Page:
DNS Infrastructure: #2 Hidden Master

A hidden primary master is a nameserver which is not publicly advertised. It does not answer queries; it’s only purpose is to act as source for authoritative data. The easiest way to achieve this is to treat the publicly advertised nameservers as slaves:

  • – (master / hidden)
  • dns1 (slave / primary)
  • dns2 (slave / secondary)

This introduces a single point of failure since if the hidden master fails and reaches TTLs or does not make zone-transfers with dns1/dns2 then entries might leave the DNS infrastructure without anyone noticing. Therefore it is absolutely required to monitor a hidden primary master – or to use some of the high availability tools to make sure it can’t go away (keepalived, heartbeat, etcetera).

So why should someone want a hidden primary master?

A publicly advertised master is open for attacks from the outside (internet) and might get compromised; In the case of an attack of the outside, if the master is down it might not be able to send zone transfers to its slave(s). Basically that means, having a hidden master increases security and reliability of the DNS infrastructure.

dns3.ip-minds.eu

This is a so-called hidden master. The purpose of this DNS server is to provide zone-transfers to the publicly advertised DNS servers dns1.ip-minds.eu and dns2.ip-minds.eu.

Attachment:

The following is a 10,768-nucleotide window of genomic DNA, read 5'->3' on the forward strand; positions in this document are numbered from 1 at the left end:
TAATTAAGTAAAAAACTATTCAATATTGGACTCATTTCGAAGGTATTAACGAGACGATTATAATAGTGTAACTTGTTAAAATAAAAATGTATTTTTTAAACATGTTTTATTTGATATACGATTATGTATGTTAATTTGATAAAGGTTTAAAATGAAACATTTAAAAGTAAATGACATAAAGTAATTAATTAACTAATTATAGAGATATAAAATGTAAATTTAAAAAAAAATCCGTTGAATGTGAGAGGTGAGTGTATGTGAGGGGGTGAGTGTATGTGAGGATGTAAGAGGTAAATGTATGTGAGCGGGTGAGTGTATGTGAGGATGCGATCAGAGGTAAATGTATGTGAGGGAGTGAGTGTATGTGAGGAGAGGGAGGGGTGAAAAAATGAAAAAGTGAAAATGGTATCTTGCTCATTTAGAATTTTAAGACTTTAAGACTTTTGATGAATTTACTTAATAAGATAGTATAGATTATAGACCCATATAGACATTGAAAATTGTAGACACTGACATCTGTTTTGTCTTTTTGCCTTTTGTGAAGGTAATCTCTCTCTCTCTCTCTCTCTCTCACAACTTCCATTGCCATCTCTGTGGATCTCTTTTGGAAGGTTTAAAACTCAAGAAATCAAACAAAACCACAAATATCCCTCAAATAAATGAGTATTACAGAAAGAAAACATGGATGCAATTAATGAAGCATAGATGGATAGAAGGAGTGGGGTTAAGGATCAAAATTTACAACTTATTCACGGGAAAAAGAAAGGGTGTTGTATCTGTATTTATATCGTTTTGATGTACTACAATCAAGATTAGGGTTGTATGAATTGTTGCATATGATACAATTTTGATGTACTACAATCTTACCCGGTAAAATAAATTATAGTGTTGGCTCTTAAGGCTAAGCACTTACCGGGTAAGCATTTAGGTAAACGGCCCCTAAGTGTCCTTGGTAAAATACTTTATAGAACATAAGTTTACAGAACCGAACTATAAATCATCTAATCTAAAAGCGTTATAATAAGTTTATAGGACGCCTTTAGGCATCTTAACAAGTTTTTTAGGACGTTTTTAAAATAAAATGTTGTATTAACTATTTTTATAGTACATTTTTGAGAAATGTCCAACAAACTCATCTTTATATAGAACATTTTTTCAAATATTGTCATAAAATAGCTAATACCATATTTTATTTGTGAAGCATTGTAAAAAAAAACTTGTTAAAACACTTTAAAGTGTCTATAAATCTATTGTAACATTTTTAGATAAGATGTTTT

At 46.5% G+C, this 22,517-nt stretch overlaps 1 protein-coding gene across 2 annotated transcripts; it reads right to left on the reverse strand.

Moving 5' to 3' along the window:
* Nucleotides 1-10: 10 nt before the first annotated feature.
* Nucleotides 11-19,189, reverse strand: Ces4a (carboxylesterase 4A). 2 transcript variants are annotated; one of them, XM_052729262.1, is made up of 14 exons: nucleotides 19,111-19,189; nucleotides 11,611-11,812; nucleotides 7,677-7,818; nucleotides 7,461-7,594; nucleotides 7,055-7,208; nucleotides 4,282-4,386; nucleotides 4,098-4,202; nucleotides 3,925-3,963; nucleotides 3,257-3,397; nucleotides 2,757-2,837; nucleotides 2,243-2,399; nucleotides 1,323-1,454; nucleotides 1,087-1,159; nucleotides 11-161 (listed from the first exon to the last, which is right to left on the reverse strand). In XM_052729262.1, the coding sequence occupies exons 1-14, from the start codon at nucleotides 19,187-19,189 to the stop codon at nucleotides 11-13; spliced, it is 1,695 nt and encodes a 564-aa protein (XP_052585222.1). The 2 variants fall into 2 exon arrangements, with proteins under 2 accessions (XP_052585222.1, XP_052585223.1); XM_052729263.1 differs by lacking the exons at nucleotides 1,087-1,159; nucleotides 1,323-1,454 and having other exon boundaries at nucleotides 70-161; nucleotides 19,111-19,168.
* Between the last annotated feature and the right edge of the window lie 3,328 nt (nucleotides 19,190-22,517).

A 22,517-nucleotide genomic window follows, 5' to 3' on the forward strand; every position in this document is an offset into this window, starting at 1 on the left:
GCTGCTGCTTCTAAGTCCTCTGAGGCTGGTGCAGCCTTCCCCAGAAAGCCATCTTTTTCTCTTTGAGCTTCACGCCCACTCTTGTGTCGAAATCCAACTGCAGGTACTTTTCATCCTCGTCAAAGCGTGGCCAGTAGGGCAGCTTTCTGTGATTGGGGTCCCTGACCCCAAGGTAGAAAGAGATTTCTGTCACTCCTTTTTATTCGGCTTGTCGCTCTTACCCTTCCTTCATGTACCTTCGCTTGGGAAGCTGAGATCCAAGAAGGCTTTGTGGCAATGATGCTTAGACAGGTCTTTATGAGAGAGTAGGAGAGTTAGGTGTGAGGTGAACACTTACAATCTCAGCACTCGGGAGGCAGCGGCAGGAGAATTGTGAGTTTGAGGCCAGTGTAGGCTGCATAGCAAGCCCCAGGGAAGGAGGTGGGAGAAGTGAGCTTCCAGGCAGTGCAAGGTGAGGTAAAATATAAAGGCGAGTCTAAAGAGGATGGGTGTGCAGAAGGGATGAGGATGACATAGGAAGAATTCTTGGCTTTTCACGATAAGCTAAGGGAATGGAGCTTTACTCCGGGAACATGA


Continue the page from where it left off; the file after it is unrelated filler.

Zone updates, DNSSEC signing, etc happens on this server, which then sends notifications to dns1.ip-minds.eu and dns2.ip-minds.eu. This also applies for DNS servers we act as a slave for. For updates/zone-transfers they communicate with dns3 which then notifies dns1 and dns2.

Generic configuration

# named.conf>
include "/etc/bind/named.conf.bogons";
include "/etc/bind/named.conf.acl";
include "/etc/bind/named.conf.options";
include "/etc/bind/named.conf.default-zones";
include "/etc/bind/named.conf.zones";

Access Control Lists

keys

For every server-to-server connection there is one key in the configuration. A key is defined by:

key key_id {
    algorithm string;
    secret string;
};

The algorithm might be one of hmac-md5, hmac-sha1, hmac-sha224, hmac-sha256, hmac-sha384 and hmac-sha512. We do use hmac-sha256 as default. In this case there are the following connections

  • dns3.ip-minds.eu to dns1.ip-minds.eu
  • dns3.ip-minds.eu to dns2.ip-minds.eu
  • dns3.ip-minds.eu to ns1.xxxx // (a friend using us as secondary nameserver) //

The keys can be created using

dnssec-keygen -a hmac-sha256 -b 128 -n HOST host1-host2.

The key is in the file Khost1-host2.+XXX+XXXXX.private. Nothing uses this file, but the
string following „Key:“ can be extracted from the file and used as secret. Putting this altogether it does look like this:

key dns3-dns1.ip-minds.eu. {